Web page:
20. General Philip H. Sheridan (Bronze)
Looking at the equestrian statue of one of his Civil War comrades, the bronze statue of an overweight general sitting astride a too-small horse, Sheridan said to his wife “Whatever you do after I am gone, don’t put me on a horse like that”. So the story goes. And Mrs. Sheridan made sure that the monument honoring her cavalry-hero husband would be every bit as animated and agitated as her husband had been while serving as Cavalry Chief of the Army of the Potomac.
The sculpture, located on a small island on Massachusetts Avenue, was created to look as if Sheridan had just come galloping into camp, dirt flying, skidding his horse, Rienzi, to a screeching halt. In fact, Gutzon Borglum tried to capture Sheridan at the moment he rallied his men on the Winchester Road to snatch victory from defeat at Cedar Creek. The statue is much closer to the ground than other equestrian statues and Sheridan appears to look you right in the eye as he doffs his hat.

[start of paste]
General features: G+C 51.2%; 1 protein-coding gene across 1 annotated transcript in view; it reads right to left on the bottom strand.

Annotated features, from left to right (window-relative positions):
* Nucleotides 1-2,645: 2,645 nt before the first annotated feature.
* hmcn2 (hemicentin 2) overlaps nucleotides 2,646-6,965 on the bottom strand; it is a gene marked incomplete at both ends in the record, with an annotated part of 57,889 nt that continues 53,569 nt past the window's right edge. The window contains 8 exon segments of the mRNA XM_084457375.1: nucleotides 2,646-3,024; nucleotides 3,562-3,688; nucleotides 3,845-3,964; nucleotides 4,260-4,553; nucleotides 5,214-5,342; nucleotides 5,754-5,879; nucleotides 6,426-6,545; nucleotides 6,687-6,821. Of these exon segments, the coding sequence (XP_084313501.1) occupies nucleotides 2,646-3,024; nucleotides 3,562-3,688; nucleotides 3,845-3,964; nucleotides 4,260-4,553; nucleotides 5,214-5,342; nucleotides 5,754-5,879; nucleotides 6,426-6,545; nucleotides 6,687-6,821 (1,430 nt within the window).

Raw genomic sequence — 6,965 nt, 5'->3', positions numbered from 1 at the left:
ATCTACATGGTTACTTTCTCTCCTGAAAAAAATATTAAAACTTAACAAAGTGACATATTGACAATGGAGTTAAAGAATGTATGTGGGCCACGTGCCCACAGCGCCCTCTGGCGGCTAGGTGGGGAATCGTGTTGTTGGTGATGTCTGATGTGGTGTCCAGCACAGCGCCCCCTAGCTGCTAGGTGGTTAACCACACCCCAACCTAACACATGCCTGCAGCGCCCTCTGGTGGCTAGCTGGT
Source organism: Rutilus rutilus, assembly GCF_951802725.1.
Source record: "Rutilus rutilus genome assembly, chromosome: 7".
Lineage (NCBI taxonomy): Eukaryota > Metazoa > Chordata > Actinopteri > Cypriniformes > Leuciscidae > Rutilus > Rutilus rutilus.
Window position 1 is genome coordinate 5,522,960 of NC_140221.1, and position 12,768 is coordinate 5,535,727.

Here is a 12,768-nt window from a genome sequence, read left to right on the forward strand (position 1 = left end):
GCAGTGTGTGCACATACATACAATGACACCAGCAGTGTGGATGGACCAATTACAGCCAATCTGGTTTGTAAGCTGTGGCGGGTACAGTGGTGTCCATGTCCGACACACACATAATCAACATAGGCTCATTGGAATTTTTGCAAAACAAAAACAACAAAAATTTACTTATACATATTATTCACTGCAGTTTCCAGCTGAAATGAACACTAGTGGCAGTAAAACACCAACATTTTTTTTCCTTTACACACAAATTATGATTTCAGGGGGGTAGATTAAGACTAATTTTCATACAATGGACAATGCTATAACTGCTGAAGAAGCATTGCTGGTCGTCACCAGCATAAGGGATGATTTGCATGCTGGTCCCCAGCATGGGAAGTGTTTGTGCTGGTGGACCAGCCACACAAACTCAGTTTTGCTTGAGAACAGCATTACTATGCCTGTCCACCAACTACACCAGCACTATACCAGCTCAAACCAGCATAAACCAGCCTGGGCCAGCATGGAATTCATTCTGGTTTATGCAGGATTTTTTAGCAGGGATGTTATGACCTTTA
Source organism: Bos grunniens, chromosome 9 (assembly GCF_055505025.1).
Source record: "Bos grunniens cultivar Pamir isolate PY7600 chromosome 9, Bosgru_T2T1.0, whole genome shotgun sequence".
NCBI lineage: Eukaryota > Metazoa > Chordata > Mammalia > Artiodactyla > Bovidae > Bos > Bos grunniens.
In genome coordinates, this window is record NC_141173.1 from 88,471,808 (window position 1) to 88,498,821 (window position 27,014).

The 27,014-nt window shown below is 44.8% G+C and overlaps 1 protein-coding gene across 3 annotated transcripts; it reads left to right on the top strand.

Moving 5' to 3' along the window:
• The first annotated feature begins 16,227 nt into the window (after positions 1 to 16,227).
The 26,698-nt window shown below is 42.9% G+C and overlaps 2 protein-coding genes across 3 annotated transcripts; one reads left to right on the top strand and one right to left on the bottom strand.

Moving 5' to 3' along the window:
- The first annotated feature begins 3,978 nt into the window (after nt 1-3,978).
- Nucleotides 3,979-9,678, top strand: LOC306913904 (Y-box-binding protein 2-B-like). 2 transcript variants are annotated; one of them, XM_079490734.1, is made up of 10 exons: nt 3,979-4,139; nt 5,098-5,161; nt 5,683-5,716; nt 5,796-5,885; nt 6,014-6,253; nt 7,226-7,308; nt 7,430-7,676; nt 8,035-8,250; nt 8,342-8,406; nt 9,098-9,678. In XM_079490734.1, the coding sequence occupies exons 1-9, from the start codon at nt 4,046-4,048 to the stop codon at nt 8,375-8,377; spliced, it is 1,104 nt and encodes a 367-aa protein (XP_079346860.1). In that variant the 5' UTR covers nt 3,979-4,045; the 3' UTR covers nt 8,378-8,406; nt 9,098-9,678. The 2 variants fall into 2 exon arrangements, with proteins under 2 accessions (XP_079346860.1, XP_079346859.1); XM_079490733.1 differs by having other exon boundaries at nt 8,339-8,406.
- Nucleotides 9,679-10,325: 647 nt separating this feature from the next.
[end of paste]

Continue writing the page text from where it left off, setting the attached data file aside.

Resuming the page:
Borglum, criticized for creating a statue that was unconventional, snapped that Washingtonians had gotten used to “ridiculous clothespin men on wooden horses.” Mrs. Sheridan, her daughters and son felt quite differently. They loved this statue of General Sheridan, as did the Society of the Army of the Cumberland – and almost everybody else at the dedication ceremony on November 25, 1908.